THURSDAY, March 17, 2022 (HealthDay News) — Making small changes to caloric intake and physical activity levels does not prevent long-term weight gain among overweight adults, according to a study published online March 7 in CMAJ, the journal of the Canadian Medical Association.

Robert Ross, Ph.D., from Queen’s University in Kingston, Ontario, Canada, and colleagues randomly assigned 320 sedentary adults with overweight or obesity to monitoring alone (160 participants) or a small change approach (SCA; 160 participants) that included an increase in daily step count by 2,000 steps and a decrease in energy intake of 100 kcal per day. Most participants completed the two-year (83.8 percent) and three-year follow-up (74.7 percent).

The researchers observed significant differences in body weight change between the groups at three, six, 12, and 15 months from baseline, but differences were no longer significant at 24 months or at 36 months. Similarly, changes in waist circumference and cardiorespiratory fitness were not significantly different between the groups at long-term follow-up.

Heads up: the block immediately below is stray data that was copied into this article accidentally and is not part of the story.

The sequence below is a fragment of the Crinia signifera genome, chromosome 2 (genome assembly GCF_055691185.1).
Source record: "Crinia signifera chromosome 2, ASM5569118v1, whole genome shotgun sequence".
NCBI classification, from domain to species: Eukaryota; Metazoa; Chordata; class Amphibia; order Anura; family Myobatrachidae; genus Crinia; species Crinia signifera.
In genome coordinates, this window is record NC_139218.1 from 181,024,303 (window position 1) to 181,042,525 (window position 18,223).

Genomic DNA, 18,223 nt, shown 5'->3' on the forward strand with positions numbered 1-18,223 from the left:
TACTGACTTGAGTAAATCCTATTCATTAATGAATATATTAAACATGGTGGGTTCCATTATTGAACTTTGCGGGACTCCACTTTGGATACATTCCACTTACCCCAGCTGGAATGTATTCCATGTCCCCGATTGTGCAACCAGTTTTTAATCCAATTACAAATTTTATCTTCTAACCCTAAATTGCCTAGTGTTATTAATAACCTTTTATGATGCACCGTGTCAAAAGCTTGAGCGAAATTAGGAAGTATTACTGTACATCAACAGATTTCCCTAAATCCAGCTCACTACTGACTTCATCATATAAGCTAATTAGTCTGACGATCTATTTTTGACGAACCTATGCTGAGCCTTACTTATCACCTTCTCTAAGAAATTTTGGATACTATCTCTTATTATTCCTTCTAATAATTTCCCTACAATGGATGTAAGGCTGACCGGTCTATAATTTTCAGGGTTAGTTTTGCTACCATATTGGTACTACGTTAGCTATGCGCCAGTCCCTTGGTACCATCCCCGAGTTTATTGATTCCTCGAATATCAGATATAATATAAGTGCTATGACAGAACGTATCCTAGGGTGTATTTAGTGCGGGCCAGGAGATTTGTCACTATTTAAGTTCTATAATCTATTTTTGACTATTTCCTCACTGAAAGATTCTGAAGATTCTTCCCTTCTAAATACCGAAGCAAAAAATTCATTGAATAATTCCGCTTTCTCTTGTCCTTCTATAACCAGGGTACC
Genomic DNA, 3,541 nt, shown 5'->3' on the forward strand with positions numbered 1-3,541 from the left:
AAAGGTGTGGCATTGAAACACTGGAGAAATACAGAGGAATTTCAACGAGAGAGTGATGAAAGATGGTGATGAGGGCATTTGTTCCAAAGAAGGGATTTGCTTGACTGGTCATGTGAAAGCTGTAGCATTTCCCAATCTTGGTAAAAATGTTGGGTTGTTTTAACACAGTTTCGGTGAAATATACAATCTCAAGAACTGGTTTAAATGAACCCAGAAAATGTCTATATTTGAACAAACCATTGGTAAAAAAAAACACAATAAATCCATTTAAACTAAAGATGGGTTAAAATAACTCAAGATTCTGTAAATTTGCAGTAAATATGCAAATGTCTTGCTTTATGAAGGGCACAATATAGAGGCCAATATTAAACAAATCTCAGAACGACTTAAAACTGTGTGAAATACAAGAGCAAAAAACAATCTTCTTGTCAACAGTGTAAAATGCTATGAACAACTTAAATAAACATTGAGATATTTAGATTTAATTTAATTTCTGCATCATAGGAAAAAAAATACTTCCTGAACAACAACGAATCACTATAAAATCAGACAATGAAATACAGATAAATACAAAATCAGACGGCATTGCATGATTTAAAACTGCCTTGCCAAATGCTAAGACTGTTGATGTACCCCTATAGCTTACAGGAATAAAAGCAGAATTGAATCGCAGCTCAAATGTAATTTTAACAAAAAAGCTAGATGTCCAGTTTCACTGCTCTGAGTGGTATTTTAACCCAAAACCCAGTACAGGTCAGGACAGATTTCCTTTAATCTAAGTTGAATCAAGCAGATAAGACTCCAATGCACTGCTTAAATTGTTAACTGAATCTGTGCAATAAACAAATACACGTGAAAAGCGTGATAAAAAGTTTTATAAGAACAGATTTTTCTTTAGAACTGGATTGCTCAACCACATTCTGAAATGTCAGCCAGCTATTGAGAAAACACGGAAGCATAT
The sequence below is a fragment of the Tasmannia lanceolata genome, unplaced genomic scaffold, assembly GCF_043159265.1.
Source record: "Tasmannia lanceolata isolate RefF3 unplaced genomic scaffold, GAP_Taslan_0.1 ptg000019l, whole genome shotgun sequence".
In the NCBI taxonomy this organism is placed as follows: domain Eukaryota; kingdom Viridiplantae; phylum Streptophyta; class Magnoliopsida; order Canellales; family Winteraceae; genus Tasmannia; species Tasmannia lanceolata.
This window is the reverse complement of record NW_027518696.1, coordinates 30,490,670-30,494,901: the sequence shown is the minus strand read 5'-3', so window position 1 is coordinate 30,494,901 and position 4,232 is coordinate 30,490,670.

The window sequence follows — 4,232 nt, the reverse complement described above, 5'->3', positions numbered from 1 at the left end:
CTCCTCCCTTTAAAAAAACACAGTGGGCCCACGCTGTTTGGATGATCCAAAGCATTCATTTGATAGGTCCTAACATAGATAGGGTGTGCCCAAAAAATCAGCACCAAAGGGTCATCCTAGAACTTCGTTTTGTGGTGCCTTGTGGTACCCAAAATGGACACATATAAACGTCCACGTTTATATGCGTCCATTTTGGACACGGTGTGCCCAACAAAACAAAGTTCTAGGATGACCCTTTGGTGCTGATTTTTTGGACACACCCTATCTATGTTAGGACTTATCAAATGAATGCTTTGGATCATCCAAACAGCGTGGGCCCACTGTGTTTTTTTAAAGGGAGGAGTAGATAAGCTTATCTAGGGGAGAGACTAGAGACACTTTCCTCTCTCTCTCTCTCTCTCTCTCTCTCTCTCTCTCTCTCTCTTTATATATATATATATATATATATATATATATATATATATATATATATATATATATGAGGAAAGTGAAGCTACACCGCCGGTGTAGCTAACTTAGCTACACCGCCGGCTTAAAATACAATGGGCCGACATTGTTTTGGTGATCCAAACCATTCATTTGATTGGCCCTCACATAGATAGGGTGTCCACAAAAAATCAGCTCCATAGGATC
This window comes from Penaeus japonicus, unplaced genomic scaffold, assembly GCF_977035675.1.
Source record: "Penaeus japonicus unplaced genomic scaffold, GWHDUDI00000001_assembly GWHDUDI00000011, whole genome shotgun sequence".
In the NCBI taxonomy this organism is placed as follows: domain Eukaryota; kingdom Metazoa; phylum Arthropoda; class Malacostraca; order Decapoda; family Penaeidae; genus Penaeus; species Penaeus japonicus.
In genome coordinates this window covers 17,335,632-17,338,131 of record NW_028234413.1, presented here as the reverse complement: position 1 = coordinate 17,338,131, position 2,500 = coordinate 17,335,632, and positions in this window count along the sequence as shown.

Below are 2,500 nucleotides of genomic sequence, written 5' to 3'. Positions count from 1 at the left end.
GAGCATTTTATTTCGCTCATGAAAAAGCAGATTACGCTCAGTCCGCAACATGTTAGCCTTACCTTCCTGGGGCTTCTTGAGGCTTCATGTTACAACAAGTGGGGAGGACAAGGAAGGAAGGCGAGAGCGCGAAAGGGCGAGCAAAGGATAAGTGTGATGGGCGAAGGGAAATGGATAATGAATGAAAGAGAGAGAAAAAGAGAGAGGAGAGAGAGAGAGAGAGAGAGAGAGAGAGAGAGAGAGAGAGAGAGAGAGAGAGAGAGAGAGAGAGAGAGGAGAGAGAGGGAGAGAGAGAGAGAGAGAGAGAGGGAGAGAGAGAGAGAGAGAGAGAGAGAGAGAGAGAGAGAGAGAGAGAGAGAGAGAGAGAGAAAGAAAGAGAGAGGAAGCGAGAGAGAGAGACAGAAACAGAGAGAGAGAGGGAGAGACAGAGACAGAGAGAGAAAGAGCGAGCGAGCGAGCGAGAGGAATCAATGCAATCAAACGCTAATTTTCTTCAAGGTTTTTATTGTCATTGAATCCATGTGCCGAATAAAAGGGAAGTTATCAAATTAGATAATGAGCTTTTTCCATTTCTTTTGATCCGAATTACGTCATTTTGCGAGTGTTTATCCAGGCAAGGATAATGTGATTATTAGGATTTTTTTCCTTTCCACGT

“Our principal finding does not support earlier evidence showing the promise of the small change approach as a pragmatic and more effective strategy for the prevention of weight gain compared with monitoring alone,” the authors write.

One author disclosed financial ties to the biotechnology and food industry.

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